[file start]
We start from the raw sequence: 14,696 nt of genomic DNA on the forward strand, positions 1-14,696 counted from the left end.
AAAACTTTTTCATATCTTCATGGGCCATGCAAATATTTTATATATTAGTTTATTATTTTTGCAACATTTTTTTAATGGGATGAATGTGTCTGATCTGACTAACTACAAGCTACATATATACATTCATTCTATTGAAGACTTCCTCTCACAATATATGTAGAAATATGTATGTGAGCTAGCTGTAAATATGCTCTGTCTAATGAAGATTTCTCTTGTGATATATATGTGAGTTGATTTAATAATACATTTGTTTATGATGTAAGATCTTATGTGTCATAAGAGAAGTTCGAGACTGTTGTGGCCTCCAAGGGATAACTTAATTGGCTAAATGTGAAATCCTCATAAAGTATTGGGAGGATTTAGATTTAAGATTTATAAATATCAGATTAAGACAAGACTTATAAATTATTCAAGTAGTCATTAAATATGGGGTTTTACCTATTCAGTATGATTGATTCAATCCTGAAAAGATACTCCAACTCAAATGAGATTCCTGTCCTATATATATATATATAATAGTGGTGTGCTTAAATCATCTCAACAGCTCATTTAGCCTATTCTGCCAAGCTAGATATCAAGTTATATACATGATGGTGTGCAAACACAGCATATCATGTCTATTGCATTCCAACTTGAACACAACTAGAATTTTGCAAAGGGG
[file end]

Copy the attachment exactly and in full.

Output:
We start from the raw sequence: 14,696 nt of genomic DNA on the forward strand, positions 1-14,696 counted from the left end.
AAAACTTTTTCATATCTTCATGGGCCATGCAAATATTTTATATATTAGTTTATTATTTTTGCAACATTTTTTTAATGGGATGAATGTGTCTGATCTGACTAACTACAAGCTACATATATACATTCATTCTATTGAAGACTTCCTCTCACAATATATGTAGAAATATGTATGTGAGCTAGCTGTAAATATGCTCTGTCTAATGAAGATTTCTCTTGTGATATATATGTGAGTTGATTTAATAATACATTTGTTTATGATGTAAGATCTTATGTGTCATAAGAGAAGTTCGAGACTGTTGTGGCCTCCAAGGGATAACTTAATTGGCTAAATGTGAAATCCTCATAAAGTATTGGGAGGATTTAGATTTAAGATTTATAAATATCAGATTAAGACAAGACTTATAAATTATTCAAGTAGTCATTAAATATGGGGTTTTACCTATTCAGTATGATTGATTCAATCCTGAAAAGATACTCCAACTCAAATGAGATTCCTGTCCTATATATATATATATAATAGTGGTGTGCTTAAATCATCTCAACAGCTCATTTAGCCTATTCTGCCAAGCTAGATATCAAGTTATATACATGATGGTGTGCAAACACAGCATATCATGTCTATTGCATTCCAACTTGAACACAACTAGAATTTTGCAAAGGGG